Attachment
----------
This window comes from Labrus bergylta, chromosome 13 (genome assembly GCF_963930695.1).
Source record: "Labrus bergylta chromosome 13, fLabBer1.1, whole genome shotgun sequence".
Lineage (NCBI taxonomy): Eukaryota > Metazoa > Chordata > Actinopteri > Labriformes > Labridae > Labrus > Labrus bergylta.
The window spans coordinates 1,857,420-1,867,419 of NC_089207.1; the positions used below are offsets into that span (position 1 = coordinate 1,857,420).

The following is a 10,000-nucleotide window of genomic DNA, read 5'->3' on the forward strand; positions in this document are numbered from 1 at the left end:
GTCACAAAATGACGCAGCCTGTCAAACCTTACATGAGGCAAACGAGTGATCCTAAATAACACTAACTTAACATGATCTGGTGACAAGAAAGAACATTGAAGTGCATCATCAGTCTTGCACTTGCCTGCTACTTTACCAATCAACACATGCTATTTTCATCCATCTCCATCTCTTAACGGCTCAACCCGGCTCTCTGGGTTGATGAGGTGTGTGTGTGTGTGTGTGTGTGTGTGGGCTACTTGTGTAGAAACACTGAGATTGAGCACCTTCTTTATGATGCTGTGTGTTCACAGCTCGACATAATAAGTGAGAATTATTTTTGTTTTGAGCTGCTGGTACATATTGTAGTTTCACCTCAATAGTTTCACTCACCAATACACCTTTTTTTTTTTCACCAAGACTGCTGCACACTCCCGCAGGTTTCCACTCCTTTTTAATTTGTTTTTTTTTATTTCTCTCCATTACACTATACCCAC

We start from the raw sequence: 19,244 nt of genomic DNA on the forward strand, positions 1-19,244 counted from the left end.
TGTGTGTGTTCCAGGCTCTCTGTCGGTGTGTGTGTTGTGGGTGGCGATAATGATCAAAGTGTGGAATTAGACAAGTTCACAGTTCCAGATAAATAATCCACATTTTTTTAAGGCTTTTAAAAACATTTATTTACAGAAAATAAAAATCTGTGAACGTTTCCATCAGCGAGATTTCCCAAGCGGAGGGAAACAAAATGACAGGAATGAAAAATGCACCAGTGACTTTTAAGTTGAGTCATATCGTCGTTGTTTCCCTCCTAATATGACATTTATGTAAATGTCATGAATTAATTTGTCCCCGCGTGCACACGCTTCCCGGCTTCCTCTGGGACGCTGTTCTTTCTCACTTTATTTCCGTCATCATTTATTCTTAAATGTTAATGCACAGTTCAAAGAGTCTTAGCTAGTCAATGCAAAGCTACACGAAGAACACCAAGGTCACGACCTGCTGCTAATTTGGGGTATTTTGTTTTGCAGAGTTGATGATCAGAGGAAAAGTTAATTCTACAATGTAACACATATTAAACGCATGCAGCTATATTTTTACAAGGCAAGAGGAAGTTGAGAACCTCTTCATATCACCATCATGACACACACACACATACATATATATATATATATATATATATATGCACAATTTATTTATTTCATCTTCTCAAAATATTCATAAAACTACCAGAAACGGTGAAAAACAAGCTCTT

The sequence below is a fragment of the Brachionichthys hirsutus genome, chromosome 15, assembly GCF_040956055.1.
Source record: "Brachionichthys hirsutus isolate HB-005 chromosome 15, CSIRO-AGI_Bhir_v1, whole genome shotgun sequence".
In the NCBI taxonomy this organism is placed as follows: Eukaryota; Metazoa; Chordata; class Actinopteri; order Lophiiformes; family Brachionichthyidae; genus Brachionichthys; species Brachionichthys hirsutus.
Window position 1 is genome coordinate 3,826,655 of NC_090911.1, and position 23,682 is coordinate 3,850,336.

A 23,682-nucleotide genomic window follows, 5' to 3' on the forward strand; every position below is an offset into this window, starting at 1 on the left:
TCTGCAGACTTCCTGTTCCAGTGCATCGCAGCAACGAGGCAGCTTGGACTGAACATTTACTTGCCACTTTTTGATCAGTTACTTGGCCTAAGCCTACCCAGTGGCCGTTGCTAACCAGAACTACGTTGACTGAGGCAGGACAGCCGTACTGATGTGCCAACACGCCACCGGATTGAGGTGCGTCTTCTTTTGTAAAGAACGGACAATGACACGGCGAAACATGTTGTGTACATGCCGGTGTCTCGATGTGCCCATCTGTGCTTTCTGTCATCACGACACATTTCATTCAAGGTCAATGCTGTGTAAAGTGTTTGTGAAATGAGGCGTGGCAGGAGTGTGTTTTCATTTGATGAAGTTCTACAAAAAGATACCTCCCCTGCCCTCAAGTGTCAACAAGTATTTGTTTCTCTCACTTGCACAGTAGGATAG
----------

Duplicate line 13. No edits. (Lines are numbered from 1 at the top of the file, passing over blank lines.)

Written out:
A 23,682-nucleotide genomic window follows, 5' to 3' on the forward strand; every position below is an offset into this window, starting at 1 on the left: